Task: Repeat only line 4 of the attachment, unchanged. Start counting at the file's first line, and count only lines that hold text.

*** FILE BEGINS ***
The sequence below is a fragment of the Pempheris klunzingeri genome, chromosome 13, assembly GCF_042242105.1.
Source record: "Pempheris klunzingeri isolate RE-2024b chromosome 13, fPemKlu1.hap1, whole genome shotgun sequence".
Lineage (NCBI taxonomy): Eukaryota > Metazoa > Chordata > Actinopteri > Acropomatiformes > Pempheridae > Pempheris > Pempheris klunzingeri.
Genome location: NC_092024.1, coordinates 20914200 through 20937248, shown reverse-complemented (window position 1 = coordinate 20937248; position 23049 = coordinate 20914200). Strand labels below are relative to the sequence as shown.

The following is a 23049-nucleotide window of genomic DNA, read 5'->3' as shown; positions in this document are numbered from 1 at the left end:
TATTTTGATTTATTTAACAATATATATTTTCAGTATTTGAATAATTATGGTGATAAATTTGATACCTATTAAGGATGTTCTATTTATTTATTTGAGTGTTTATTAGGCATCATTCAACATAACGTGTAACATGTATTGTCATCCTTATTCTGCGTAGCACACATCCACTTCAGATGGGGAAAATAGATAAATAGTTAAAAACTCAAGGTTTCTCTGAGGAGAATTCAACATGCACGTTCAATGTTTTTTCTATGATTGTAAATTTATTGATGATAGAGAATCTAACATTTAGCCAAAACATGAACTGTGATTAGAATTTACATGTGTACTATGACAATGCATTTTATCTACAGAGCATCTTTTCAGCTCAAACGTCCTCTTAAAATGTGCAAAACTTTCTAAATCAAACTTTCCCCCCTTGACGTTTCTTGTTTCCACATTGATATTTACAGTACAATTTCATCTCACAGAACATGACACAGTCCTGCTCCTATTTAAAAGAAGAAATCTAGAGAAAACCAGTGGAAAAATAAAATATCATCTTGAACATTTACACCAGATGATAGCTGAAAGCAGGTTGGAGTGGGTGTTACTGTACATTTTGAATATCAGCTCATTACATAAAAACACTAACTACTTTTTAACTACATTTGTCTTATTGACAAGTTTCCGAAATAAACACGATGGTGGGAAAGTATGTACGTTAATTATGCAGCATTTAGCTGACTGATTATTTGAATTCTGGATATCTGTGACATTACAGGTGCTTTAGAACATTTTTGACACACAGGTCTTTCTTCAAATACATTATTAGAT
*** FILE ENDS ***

Genome location: NC_092024.1, coordinates 20914200 through 20937248, shown reverse-complemented (window position 1 = coordinate 20937248; position 23049 = coordinate 20914200). Strand labels below are relative to the sequence as shown.